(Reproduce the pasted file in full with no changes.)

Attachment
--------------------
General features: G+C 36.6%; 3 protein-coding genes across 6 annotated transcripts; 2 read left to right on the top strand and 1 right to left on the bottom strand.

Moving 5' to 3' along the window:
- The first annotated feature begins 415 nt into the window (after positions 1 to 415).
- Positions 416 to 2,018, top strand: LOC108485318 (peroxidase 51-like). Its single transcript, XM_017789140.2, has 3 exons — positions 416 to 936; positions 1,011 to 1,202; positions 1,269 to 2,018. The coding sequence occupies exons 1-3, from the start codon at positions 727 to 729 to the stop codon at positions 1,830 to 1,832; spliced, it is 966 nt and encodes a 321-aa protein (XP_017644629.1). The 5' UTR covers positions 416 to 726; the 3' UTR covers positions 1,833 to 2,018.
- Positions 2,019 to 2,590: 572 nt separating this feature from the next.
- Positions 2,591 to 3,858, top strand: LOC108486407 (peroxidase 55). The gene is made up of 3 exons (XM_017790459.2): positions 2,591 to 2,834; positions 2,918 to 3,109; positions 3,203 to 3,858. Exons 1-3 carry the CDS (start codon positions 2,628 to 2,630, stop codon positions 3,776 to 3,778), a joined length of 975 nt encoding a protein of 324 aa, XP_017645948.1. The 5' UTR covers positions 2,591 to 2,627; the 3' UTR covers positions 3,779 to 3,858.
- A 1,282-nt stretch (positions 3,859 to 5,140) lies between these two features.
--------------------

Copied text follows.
General features: G+C 36.6%; 3 protein-coding genes across 6 annotated transcripts; 2 read left to right on the top strand and 1 right to left on the bottom strand.

Moving 5' to 3' along the window:
- The first annotated feature begins 415 nt into the window (after positions 1 to 415).
- Positions 416 to 2,018, top strand: LOC108485318 (peroxidase 51-like). Its single transcript, XM_017789140.2, has 3 exons — positions 416 to 936; positions 1,011 to 1,202; positions 1,269 to 2,018. The coding sequence occupies exons 1-3, from the start codon at positions 727 to 729 to the stop codon at positions 1,830 to 1,832; spliced, it is 966 nt and encodes a 321-aa protein (XP_017644629.1). The 5' UTR covers positions 416 to 726; the 3' UTR covers positions 1,833 to 2,018.
- Positions 2,019 to 2,590: 572 nt separating this feature from the next.
- Positions 2,591 to 3,858, top strand: LOC108486407 (peroxidase 55). The gene is made up of 3 exons (XM_017790459.2): positions 2,591 to 2,834; positions 2,918 to 3,109; positions 3,203 to 3,858. Exons 1-3 carry the CDS (start codon positions 2,628 to 2,630, stop codon positions 3,776 to 3,778), a joined length of 975 nt encoding a protein of 324 aa, XP_017645948.1. The 5' UTR covers positions 2,591 to 2,627; the 3' UTR covers positions 3,779 to 3,858.
- A 1,282-nt stretch (positions 3,859 to 5,140) lies between these two features.